Missing Links: January 11, 2016

| By on Faith and Science Seeking Understanding

The first Missing Links of the year begins with a blog post from our friend RJS about actual missing links.  She is doing a series of posts on the book Evolution and Belief: Confessions of a Religious Paleontologist, and in this post (“Of Crockoducks and Kangaroaches”) she covers a chapter on intermediate species.  There is a fair amount of misinformation out there concerning these among people who deny evolution, and this is a helpful antidote to that.

Our own series of animated videos (BioLogos Basics) is nearing completion.  We’ve seen a couple other series in the same vein, though focused exclusively on the scientific evidence.  Leading up to Christmas, PBS put out the 12 Days of Evolution, which is a series of 12 short videos on different aspects of evolution like “What is Evolution Anyway?”, “Can Evolution Make an Eye?” and “Have We Ever Seen a New Species Arise?”.  As you can imagine in two minute videos, there is some over-simplification of the topics, but it is worth watching.  Here is the whole series in one 18 minute minute video.

Another series of medium length videos (mostly about 5-9 minutes) about evolution and genetics comes from Stated Clearly, a group of artists, scientists, and educators.  This appears to be an ongoing series with more to come.  Their longer length allows for better coverage of topics.  For example, their “What is the Evidence for Evolution?” gives multiple lines of evidence for the evolution of whales and dolphins, building a persuasive cumulative case.

There was a balanced piece about Galileo and the Church at the Christian Today website on January 8, the 374th anniversary of Galileo’s death.  It was titled, “Science and Religion: What can we Learn from Galileo?” and concluded with:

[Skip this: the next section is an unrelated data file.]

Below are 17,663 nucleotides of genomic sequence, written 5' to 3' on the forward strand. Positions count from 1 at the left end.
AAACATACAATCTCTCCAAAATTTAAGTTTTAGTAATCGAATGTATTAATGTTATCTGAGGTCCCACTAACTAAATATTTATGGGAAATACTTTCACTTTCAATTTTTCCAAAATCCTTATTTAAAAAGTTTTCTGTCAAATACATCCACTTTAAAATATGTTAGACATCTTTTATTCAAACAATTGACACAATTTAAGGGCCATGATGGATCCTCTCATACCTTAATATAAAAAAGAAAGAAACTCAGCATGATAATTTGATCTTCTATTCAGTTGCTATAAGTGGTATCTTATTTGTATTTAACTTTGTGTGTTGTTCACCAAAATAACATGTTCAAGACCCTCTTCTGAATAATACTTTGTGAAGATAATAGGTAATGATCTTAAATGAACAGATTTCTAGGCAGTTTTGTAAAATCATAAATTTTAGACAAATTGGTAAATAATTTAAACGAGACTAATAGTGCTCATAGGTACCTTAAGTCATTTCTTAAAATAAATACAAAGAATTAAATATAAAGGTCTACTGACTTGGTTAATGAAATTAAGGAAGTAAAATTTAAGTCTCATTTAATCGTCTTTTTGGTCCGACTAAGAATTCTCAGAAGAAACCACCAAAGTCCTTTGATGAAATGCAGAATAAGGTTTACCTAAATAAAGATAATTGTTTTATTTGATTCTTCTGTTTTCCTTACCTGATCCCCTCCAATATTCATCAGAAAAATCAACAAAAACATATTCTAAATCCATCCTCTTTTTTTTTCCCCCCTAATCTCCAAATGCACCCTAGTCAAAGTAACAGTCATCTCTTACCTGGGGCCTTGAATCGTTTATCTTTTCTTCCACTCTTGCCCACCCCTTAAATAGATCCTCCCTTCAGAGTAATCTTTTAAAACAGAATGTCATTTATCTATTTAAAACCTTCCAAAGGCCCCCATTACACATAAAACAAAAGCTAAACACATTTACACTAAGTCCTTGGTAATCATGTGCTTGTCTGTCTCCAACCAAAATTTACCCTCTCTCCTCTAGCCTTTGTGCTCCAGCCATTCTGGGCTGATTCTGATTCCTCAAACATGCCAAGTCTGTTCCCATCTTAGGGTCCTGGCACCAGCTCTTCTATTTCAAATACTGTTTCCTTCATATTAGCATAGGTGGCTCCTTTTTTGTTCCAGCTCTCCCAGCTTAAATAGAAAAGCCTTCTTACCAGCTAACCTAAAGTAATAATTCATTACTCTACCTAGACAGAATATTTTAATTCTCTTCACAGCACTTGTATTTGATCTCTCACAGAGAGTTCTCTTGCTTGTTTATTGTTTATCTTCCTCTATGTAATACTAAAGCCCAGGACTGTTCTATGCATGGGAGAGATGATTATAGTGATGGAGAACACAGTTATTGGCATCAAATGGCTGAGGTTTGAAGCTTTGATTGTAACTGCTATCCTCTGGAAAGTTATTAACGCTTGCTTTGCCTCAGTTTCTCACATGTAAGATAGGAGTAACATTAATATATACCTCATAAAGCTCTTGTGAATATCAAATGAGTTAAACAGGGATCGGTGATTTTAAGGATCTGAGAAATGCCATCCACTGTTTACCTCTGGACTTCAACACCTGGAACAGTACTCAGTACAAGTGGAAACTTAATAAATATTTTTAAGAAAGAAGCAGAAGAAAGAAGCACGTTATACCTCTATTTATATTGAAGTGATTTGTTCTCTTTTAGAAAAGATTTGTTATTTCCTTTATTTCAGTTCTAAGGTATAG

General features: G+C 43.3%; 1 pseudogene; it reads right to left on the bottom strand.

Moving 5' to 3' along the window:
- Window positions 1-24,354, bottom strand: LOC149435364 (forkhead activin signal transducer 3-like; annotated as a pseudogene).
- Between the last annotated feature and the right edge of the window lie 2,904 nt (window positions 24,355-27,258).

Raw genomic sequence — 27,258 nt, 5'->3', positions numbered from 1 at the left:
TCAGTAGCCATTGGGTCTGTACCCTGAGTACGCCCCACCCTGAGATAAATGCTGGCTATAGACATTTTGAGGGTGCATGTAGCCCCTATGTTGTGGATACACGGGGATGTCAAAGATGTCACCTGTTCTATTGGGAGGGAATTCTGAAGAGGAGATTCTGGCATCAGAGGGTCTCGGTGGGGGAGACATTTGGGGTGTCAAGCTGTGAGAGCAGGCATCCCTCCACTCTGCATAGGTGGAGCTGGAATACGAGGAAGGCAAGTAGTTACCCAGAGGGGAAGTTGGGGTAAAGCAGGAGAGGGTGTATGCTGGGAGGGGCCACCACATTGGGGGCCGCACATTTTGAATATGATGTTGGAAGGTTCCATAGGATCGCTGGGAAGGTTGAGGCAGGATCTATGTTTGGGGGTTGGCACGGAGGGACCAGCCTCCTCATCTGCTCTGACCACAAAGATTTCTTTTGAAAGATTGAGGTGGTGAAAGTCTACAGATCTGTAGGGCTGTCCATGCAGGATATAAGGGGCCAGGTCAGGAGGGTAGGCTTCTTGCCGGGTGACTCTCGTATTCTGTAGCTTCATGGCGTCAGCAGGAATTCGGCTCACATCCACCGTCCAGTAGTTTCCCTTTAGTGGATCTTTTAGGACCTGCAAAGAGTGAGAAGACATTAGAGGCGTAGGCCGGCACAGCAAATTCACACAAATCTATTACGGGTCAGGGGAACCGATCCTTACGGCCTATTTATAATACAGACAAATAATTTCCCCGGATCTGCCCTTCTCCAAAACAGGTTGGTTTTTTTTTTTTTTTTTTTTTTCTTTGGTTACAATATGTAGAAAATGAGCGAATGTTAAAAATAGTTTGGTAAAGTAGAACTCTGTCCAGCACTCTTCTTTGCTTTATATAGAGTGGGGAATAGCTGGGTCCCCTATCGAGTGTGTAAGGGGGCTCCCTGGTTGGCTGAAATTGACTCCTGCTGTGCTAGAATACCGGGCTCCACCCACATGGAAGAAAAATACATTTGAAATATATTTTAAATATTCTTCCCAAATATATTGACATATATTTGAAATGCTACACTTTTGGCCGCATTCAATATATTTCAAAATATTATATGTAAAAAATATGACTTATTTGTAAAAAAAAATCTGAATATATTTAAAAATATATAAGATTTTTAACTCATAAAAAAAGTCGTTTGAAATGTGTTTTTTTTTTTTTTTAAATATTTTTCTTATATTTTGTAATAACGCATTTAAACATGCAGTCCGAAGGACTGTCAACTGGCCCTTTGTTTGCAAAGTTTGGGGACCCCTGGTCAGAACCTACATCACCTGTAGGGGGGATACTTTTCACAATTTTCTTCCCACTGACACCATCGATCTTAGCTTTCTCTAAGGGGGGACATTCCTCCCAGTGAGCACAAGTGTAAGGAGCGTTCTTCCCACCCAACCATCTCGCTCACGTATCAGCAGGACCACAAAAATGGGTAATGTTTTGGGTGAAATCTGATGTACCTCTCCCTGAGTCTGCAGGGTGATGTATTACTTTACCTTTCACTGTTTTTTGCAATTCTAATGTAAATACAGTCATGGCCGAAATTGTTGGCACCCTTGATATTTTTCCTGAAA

What the Galileo affair showed the Church – painfully and over quite a long time – was that if it tries to tell scientists their business it will end up looking ridiculous. There is a dialogue to be had between faith and science, and each can enrich and enlighten the other.”

This article in the New York Times reports on a study that could have serious implications for those who think irreducible complexity is an insurmountable objection to evolution.  The researchers, led by Joseph W. Thornton from the University of Chicago, reverse engineered molecules that help in binding together different tissues.  These are complex molecules, and the researchers found that in single-celled organisms, the molecule served a different purpose.  But instead of the change taking a long series of mutations, the molecule “flipped” to its new purpose with a single mutation.

Finally, we hope you saw the Slate article about our very own Brad Kramer: “How an Evangelical Creationist Accepted Evolution.”  Look for some additional coverage on this article coming soon that gives behind-the-scenes and making-of information (and maybe even out-takes!).




Stump, Jim. "Missing Links: January 11, 2016"
https://biologos.org/. N.p., 11 Jan. 2016. Web. 13 December 2018.


Stump, J. (2016, January 11). Missing Links: January 11, 2016
Retrieved December 13, 2018, from /blogs/jim-stump-faith-and-science-seeking-understanding/missing-links-january-11-2016

About the Author

Jim Stump

Jim Stump is Senior Editor at BioLogos. As such he oversees the development of new content and curates existing content for the website and print materials. Jim has a PhD in philosophy from Boston University and was formerly a philosophy professor and academic administrator. He has authored Science and Christianity: An Introduction to the Issues (Wiley-Blackwell, 2017) and edited Four Views on Creation, Evolution, and Intelligent Design (Zondervan 2017). Other books he has co-authored or co-edited include: Christian Thought: A Historical Introduction (Routledge, 2010, 2016), The Blackwell Companion to Science and Christianity (Wiley-Blackwell, 2012), How I Changed My Mind About Evolution (InterVarsity, 2016), and Old Earth or Evolutionary Creation: Discussing Origins with Reasons to Believe and BioLogos (InterVarsity, 2017).

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